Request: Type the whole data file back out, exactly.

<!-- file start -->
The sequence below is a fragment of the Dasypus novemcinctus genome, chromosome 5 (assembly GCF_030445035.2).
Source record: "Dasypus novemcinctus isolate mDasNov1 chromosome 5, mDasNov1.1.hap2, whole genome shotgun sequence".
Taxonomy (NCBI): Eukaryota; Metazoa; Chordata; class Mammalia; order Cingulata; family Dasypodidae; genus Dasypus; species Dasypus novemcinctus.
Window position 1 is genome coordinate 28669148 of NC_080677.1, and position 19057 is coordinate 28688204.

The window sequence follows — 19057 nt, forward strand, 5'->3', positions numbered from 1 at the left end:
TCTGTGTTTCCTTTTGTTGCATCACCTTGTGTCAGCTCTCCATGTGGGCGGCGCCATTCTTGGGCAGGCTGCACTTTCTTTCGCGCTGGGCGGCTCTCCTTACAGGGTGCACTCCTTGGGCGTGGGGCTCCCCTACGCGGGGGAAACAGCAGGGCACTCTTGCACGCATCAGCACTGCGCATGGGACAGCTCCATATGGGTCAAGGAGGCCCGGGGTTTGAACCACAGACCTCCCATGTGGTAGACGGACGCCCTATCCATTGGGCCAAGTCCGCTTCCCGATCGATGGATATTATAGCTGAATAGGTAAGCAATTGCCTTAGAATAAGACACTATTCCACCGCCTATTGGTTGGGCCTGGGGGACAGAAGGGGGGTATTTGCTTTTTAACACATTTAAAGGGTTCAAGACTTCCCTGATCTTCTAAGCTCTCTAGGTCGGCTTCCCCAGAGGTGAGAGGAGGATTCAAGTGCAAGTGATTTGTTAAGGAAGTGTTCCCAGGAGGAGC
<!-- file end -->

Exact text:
The sequence below is a fragment of the Dasypus novemcinctus genome, chromosome 5 (assembly GCF_030445035.2).
Source record: "Dasypus novemcinctus isolate mDasNov1 chromosome 5, mDasNov1.1.hap2, whole genome shotgun sequence".
Taxonomy (NCBI): Eukaryota; Metazoa; Chordata; class Mammalia; order Cingulata; family Dasypodidae; genus Dasypus; species Dasypus novemcinctus.
Window position 1 is genome coordinate 28669148 of NC_080677.1, and position 19057 is coordinate 28688204.

The window sequence follows — 19057 nt, forward strand, 5'->3', positions numbered from 1 at the left end:
TCTGTGTTTCCTTTTGTTGCATCACCTTGTGTCAGCTCTCCATGTGGGCGGCGCCATTCTTGGGCAGGCTGCACTTTCTTTCGCGCTGGGCGGCTCTCCTTACAGGGTGCACTCCTTGGGCGTGGGGCTCCCCTACGCGGGGGAAACAGCAGGGCACTCTTGCACGCATCAGCACTGCGCATGGGACAGCTCCATATGGGTCAAGGAGGCCCGGGGTTTGAACCACAGACCTCCCATGTGGTAGACGGACGCCCTATCCATTGGGCCAAGTCCGCTTCCCGATCGATGGATATTATAGCTGAATAGGTAAGCAATTGCCTTAGAATAAGACACTATTCCACCGCCTATTGGTTGGGCCTGGGGGACAGAAGGGGGGTATTTGCTTTTTAACACATTTAAAGGGTTCAAGACTTCCCTGATCTTCTAAGCTCTCTAGGTCGGCTTCCCCAGAGGTGAGAGGAGGATTCAAGTGCAAGTGATTTGTTAAGGAAGTGTTCCCAGGAGGAGC